Since neither the ordinance nor the bond has application, and since the liability as against the Atlanta Car-for-Hire Association, Inc., is based solely on the ordinance and bond, and the prayers for relief against James and the City of Atlanta are based upon the alleged right of the plaintiff to call upon the association for contribution, it follows that the trial judge did not err in sustaining the ground of the general demurrers of the defendants Atlanta Car-for-Hire Association, Inc., and L. A. James and the City of Atlanta, which asserted that the petition did not set forth a cause of action as against them. Though the trial court sustained other grounds of these demurrers, it is unnecessary, in view of the above ruling, to pass upon the contention that it was error to sustain other grounds of these general demurrers.
2. The only question left in the case is whether or not the allegations of the petition were sufficient to show that the plaintiff is entitled to call upon the defendants Anderson and McGriff each to contribute, as their pro rata share in satisfaction of the judgment of Mrs. Meisel, one-fourth of the amount of the judgment, it being alleged that these individuals are partners doing business under the trade name of Anderson-McGriff Company, and together had contributed one-third thereof. The plaintiff insists that the judgment was against Anderson and Mrs. McGriff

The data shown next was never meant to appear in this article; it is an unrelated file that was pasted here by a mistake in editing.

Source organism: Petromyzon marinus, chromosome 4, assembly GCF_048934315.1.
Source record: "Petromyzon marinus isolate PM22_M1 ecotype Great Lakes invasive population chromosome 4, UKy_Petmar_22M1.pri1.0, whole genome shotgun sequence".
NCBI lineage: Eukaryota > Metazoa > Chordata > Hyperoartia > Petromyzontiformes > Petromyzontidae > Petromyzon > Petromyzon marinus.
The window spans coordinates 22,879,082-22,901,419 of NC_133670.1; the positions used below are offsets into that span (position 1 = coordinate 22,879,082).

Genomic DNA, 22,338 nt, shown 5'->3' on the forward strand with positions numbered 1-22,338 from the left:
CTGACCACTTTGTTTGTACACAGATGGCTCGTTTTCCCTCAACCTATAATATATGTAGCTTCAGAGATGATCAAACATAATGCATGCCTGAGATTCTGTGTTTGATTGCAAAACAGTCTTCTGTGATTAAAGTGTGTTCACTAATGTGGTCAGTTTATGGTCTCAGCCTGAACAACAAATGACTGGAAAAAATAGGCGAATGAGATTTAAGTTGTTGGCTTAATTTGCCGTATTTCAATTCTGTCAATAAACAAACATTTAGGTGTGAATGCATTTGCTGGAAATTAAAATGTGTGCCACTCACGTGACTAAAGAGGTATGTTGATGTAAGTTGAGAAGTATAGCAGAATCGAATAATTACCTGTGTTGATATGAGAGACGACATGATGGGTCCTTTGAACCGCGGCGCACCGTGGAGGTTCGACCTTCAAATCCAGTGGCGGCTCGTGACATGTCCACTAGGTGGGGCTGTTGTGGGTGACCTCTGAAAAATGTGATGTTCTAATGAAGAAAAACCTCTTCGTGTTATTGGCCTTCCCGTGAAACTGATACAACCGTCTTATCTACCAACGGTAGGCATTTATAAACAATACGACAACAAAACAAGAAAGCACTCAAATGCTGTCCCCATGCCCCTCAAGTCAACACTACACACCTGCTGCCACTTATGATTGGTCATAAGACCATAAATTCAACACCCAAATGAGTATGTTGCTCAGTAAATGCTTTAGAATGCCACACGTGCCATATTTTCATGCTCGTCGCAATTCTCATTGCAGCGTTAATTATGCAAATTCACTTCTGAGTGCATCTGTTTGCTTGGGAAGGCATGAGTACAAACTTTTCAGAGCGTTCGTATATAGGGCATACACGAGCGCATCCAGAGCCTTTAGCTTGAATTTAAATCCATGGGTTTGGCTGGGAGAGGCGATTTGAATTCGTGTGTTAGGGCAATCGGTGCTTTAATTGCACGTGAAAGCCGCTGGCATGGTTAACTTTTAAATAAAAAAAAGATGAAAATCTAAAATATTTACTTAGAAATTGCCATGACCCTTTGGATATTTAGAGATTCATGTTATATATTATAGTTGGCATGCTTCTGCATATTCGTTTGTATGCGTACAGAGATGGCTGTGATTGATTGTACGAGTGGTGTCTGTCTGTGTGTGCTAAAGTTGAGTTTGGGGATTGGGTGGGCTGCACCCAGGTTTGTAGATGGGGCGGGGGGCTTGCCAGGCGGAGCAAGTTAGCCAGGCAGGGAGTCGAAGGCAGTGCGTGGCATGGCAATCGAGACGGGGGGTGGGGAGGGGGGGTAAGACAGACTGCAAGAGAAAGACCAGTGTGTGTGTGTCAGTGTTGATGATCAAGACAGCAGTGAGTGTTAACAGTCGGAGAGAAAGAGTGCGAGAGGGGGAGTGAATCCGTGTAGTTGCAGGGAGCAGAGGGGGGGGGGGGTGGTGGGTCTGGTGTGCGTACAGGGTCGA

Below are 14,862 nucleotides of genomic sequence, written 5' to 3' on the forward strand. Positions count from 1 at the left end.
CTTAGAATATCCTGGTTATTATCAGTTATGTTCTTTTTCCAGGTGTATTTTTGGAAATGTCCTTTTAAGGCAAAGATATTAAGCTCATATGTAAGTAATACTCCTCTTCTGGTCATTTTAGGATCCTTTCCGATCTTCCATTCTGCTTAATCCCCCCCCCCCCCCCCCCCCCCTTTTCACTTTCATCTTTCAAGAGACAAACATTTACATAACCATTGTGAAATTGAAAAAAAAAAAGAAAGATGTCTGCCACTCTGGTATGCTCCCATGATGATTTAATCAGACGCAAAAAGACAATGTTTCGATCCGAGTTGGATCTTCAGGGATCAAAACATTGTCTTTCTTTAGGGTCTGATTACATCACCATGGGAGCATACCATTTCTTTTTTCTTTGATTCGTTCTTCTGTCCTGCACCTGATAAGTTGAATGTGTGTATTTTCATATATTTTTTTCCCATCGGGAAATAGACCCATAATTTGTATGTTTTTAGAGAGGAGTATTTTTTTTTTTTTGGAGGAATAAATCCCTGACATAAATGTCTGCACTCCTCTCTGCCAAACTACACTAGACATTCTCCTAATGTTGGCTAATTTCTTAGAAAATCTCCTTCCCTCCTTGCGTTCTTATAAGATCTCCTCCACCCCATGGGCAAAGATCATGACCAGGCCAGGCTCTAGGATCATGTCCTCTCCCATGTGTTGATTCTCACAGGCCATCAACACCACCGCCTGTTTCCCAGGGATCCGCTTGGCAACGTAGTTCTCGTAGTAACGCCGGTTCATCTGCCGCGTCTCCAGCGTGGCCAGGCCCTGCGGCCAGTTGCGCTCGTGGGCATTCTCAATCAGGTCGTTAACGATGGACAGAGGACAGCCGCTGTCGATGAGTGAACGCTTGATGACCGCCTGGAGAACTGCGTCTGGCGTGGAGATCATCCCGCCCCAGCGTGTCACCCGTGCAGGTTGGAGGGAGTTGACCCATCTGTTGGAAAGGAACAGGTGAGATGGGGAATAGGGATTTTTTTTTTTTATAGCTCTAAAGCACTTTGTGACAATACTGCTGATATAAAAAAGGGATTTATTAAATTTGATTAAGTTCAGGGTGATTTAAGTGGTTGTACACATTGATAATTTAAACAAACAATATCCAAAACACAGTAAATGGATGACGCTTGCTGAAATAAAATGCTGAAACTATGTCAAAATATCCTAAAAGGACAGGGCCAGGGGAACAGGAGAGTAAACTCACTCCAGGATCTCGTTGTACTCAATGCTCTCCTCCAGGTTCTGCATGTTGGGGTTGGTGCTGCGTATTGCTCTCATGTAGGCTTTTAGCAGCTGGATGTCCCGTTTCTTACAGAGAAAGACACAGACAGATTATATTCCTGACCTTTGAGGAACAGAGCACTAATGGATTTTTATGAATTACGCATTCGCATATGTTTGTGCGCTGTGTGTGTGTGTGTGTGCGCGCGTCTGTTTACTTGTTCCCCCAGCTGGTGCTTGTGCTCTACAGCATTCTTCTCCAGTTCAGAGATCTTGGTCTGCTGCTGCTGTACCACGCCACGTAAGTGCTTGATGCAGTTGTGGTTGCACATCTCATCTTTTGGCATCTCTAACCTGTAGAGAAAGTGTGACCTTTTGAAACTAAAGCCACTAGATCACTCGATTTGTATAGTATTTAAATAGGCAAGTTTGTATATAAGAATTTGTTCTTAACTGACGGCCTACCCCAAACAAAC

Code §§ 37-303 and 105-2012, which give a right to one tortfeasor who has paid more than his share to call upon other tortfeasors for contribution, do not lay down any rule as to how an apportionment should be made where one of the defendants is a partnership. Counsel in this case have not cited any authority in this State which deals with the assessment of a pro rata part as against joint tortfeasors where one of the parties was a partnership doing business under a trade name. Counsel for Anderson and McGriff cite decisions from other jurisdictions which sustain them in their position, one being Wold v. Grozalsky, 277 N.Y. 364 (14 N.E.2d 437, 122 A. L. R. 518). In that case, the plaintiff sustained injury by reason of negligence on the part of the owners of two adjoining buildings, one of which was owned by one individual and the other was owned by two individuals. The plaintiffs recovered a judgment against the three owners of the buildings in a negligence action. The defendant who was the owner of one of the buildings brought an action seeking to require the other two defendants, owners of the other building, each to pay one-third of the judgment. The court held that the two defendants should be required jointly to pay only one-half of the judgment. In the opinion, the court said (at p. 367): "To divide the amount of the judgments among the number of defendants in the case at bar also would work injustice. The negligence was passive, not active. The liability arose out of the ownership of the houses. Under such circumstances it is inequitable to saddle the owners of one house with two-thirds of the judgment and allow the owner of the other house to escape with payment of only one-third. The unfairness of such a decision becomes more evident if we consider a hypothetical
Judgment affirmed. All the Justices concur.